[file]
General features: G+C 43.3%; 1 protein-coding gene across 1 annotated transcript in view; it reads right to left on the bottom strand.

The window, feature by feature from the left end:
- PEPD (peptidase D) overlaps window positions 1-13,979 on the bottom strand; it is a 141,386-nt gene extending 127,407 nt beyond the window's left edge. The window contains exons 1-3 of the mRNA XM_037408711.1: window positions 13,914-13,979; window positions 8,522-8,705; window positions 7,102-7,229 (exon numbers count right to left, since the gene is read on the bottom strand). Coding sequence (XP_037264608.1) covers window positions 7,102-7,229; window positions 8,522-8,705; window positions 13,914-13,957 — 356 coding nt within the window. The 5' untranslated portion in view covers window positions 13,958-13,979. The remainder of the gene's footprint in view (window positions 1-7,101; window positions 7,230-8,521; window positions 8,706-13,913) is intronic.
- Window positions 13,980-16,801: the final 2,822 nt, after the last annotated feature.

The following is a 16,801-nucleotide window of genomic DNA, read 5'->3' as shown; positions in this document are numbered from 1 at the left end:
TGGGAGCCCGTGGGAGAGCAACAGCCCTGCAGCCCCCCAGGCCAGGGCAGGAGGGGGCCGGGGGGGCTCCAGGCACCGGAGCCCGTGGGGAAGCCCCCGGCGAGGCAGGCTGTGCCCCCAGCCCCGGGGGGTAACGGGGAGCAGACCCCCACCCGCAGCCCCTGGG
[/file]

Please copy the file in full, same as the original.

General features: G+C 43.3%; 1 protein-coding gene across 1 annotated transcript in view; it reads right to left on the bottom strand.

The window, feature by feature from the left end:
- PEPD (peptidase D) overlaps window positions 1-13,979 on the bottom strand; it is a 141,386-nt gene extending 127,407 nt beyond the window's left edge. The window contains exons 1-3 of the mRNA XM_037408711.1: window positions 13,914-13,979; window positions 8,522-8,705; window positions 7,102-7,229 (exon numbers count right to left, since the gene is read on the bottom strand). Coding sequence (XP_037264608.1) covers window positions 7,102-7,229; window positions 8,522-8,705; window positions 13,914-13,957 — 356 coding nt within the window. The 5' untranslated portion in view covers window positions 13,958-13,979. The remainder of the gene's footprint in view (window positions 1-7,101; window positions 7,230-8,521; window positions 8,706-13,913) is intronic.
- Window positions 13,980-16,801: the final 2,822 nt, after the last annotated feature.

The following is a 16,801-nucleotide window of genomic DNA, read 5'->3' as shown; positions in this document are numbered from 1 at the left end:
TGGGAGCCCGTGGGAGAGCAACAGCCCTGCAGCCCCCCAGGCCAGGGCAGGAGGGGGCCGGGGGGGCTCCAGGCACCGGAGCCCGTGGGGAAGCCCCCGGCGAGGCAGGCTGTGCCCCCAGCCCCGGGGGGTAACGGGGAGCAGACCCCCACCCGCAGCCCCTGGG